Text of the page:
ENGL 0020 601
Arts & Letters Sector (All Classes)
Cross Cultural Analysis Course (for students admitted in Fall 2006 and later)
Picture a night dark and stormy in an edifice colossal and haunted. Horace Walpole's Otranto, Jane Austen's Northanger Abbey, Daphne du Maurier's Manderley. Here are the walls containing the skeletons and the secrets, the pervasive sense of impending danger and inevitable tragedy that exemplify the classic Gothic work. But what if I were to add Taylor Swift's "Evermore"? Or Jordan Peele's Get Out? Or a good quarter of TikTok? What say you to that? The fact is that the Gothic aesthetic, with its imperiled protagonist and angsty atmosphere, goes backwards and forwards over centuries, overflowing with haunted hallways, dastardly villains, draining hourglassesentrancing stand-ins for the horrors that lurk in our own psyches. In this course, we will study classic and contemporary Gothic texts and media, along with supplemental commentary, to determine what exactly "Gothic" means. Where the present day fits into the equation. And why, as a fuzzily-boundaried genre, the Gothic has been unflaggingly best-selling, lauded and derided in equal measure, for nearly three hundred years. There will be lots of reading, some critical writing, and multiple opportunities to go outside-the-box in both answering the questions above and deciding what the Gothic will be for the remainder of our century. Assignments include regular mini-exercises, a short critical essay, a presentation on your Gothic passion, and a final project of either critical analysis of your term study or a more creative representation of where that study has taken you. Regular participation in class discussions is crucial. Enter if you dare.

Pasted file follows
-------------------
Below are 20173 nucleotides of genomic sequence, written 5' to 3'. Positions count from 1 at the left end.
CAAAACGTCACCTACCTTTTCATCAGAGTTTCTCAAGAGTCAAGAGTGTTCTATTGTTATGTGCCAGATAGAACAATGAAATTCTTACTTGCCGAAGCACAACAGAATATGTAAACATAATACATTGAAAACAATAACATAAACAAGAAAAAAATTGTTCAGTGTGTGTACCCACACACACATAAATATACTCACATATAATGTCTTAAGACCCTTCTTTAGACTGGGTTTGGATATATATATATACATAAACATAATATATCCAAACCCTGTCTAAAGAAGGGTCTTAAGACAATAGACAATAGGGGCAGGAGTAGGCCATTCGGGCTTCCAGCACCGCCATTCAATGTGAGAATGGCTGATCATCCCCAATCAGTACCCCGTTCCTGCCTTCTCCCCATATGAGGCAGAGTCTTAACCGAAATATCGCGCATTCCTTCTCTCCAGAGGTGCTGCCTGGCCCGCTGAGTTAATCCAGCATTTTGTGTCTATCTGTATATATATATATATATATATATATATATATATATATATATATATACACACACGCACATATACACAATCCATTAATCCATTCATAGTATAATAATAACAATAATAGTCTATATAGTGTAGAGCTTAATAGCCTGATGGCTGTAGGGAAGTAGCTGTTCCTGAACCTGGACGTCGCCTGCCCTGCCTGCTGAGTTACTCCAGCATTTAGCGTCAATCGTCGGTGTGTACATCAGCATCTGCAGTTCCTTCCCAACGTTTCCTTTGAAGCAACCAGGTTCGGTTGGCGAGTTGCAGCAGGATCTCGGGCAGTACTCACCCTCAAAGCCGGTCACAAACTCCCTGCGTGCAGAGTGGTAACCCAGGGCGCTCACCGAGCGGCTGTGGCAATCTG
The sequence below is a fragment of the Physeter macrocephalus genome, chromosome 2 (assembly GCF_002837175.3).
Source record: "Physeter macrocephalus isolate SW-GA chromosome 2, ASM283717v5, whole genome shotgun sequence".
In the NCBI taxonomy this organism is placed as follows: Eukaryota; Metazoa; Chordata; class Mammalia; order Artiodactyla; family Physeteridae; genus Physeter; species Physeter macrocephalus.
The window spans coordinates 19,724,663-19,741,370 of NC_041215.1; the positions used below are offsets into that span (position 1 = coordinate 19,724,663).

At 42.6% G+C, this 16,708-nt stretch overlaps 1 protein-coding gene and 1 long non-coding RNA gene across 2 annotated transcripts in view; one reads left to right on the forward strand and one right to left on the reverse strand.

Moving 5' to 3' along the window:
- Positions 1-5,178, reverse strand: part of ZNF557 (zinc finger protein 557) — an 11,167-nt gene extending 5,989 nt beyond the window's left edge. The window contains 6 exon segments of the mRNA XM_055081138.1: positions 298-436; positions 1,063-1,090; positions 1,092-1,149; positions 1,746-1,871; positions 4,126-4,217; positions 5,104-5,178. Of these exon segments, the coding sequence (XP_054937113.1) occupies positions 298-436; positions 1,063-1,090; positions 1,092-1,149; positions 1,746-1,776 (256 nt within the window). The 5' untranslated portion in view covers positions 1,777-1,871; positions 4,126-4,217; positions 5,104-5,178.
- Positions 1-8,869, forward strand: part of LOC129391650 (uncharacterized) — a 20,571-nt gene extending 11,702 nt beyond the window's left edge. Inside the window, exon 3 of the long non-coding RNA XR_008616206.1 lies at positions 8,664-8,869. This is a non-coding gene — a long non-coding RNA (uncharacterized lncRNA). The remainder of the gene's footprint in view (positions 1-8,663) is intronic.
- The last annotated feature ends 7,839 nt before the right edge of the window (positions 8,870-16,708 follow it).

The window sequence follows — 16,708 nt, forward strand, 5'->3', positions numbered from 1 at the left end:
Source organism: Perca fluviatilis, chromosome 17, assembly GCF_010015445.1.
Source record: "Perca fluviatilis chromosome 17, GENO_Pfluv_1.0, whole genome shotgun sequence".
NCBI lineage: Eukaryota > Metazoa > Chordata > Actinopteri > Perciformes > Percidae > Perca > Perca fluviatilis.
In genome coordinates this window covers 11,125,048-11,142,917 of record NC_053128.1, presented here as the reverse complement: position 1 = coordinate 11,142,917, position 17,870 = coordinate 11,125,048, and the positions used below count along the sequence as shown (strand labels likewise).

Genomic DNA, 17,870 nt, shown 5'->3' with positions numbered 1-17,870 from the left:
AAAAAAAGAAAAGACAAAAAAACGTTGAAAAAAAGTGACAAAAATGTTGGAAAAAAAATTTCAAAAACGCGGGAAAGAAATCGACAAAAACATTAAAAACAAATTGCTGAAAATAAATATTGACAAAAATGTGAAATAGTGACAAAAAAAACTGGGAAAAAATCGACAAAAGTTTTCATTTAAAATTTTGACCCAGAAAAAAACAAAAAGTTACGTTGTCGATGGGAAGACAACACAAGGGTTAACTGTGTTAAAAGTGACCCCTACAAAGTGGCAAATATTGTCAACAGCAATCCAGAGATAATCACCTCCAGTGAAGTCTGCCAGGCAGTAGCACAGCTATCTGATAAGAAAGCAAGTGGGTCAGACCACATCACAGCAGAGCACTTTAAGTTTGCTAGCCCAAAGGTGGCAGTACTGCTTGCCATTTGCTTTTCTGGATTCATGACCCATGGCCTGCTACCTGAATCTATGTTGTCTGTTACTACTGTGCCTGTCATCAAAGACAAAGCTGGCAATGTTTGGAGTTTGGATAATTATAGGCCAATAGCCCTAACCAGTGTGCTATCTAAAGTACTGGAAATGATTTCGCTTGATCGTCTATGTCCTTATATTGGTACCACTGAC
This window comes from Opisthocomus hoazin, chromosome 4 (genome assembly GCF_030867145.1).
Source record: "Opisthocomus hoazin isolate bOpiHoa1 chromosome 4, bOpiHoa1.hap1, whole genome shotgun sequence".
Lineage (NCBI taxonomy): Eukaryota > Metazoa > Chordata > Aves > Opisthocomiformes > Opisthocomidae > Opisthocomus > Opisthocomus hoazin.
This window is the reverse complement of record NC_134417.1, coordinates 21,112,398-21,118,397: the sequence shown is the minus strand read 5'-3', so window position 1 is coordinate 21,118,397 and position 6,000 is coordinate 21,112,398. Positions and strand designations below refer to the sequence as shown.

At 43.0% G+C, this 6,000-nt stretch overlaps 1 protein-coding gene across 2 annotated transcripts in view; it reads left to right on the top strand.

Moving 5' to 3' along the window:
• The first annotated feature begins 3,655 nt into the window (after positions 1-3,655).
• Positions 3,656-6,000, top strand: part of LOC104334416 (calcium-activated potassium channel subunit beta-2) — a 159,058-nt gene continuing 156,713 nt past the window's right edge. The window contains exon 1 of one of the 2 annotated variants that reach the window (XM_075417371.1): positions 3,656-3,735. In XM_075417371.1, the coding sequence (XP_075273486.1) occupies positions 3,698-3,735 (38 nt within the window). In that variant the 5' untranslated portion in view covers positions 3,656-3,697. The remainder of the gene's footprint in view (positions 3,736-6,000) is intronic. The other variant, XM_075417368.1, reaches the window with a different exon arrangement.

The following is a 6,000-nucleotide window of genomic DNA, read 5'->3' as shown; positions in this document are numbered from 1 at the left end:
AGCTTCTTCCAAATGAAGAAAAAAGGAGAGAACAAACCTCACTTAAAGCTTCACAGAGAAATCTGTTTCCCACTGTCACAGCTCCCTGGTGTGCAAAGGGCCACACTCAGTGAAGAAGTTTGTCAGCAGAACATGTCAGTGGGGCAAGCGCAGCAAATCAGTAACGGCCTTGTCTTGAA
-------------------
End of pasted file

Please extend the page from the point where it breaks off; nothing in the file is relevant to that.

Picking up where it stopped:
Subject Area Vocab